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The List

(By Michael A Gibbs  ) Authors Note
We are not often cognizant of the importance of lists. The relevance of lists to our lives is as food is to hunger, as sex is to love, as clothing is to warmth. Lists keep track, lists organize, lists remind, lists guide, lists control.
One person’s list will differ from another’s depending on the demands of life.
Or death.
“You know I don’t mind you having nice things, Brendle. I only meant that I need to keep account of the spending. Just let me know when you’ve bought something. That’s all I ask.”
Brendle Railshare, dressed in her short nightgown, watched her husband in the mirror as she worked with her auburn hair. What a shame, she thought, to have spent her best years with a man shorter than herself. Had she not needed his influence and money, she would have left him years ago. The influence he held in the social community was not even his, not really. She
was the one they all wanted to see. Not one of the dinners or fundraisers had been in his honor, even though Rupert had believed as much. No, the men wanted her presence at the various company functions and house parties. If not for her, Rupert would never be invited anywhere. He’d not be second in line for vice president at Pendegrass and Plumbe, and he’d not have the salary he enjoyed if not for her wit and looks that swayed those who needed swaying.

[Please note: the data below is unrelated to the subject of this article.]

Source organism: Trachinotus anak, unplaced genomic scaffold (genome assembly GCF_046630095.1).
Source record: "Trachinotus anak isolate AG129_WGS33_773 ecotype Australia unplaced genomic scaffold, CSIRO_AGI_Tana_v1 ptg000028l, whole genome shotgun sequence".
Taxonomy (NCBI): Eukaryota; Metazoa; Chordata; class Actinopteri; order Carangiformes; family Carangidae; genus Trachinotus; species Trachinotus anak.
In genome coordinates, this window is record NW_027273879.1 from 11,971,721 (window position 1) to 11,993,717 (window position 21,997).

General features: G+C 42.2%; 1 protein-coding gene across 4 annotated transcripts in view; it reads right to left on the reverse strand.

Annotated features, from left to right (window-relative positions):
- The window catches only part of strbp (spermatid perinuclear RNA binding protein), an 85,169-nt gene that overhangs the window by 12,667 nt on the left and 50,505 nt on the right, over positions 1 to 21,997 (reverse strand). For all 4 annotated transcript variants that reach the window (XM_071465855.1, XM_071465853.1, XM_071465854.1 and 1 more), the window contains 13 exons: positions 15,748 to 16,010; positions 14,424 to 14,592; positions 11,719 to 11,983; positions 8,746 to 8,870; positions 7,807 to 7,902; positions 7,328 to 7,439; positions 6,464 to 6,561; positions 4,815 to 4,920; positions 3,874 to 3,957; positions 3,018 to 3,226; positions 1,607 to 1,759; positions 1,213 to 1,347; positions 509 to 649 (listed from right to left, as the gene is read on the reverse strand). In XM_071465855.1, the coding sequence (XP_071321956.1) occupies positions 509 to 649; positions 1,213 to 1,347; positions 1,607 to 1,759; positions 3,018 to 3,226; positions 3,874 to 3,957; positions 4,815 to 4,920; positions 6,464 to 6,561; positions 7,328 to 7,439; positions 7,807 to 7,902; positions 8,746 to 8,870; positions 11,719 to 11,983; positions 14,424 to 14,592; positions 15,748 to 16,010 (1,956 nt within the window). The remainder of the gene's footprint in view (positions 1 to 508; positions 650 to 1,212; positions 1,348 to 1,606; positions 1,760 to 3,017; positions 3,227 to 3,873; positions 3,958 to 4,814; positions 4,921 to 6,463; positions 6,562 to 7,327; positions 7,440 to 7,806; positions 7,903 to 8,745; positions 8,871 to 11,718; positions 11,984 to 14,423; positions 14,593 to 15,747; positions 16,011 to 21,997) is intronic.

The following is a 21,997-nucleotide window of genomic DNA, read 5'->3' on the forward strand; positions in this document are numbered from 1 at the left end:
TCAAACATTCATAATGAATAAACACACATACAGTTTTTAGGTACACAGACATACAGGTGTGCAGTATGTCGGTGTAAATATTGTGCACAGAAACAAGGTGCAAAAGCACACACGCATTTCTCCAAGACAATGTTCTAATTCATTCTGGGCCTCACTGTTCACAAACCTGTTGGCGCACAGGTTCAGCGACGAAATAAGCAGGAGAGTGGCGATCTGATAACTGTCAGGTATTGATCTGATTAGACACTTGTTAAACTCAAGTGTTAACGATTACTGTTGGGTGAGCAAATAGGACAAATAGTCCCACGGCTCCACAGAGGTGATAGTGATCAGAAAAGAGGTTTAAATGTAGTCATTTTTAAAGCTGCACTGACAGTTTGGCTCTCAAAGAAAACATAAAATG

And here in her room Rupert stood now, preaching to her about her spending. Where did he think the money came from? Rupert had turned his back a number of times while Brendle feigned illness to be taken home by men with power enough to elevate her husband’s station. Hypocritical, it was, for him to act as if he didn’t know.
Rupert—short, shy, and stupid. He had nothing whatsoever to interest her sexually. She’d tell him that someday, and she’d tell him that her spending concerned him about as much as the diet pills she took. Sometimes she wished he were just gone. She frowned now at her perfect features in the mirror.
She hadn’t even enough nerve to say the word in her mind. She just might say it now. And then suddenly she did.
DEAD, DEAD, DEAD! The words reverberated inside her head. After Rupert left for work, she’d say it aloud. She’d say it aloud or be d*mned.
She heard the front door closing softly and she stood to watch him go. His pudgy butt moved every bit as much as his legs as he waddled across the summer lawn toward the Lexus.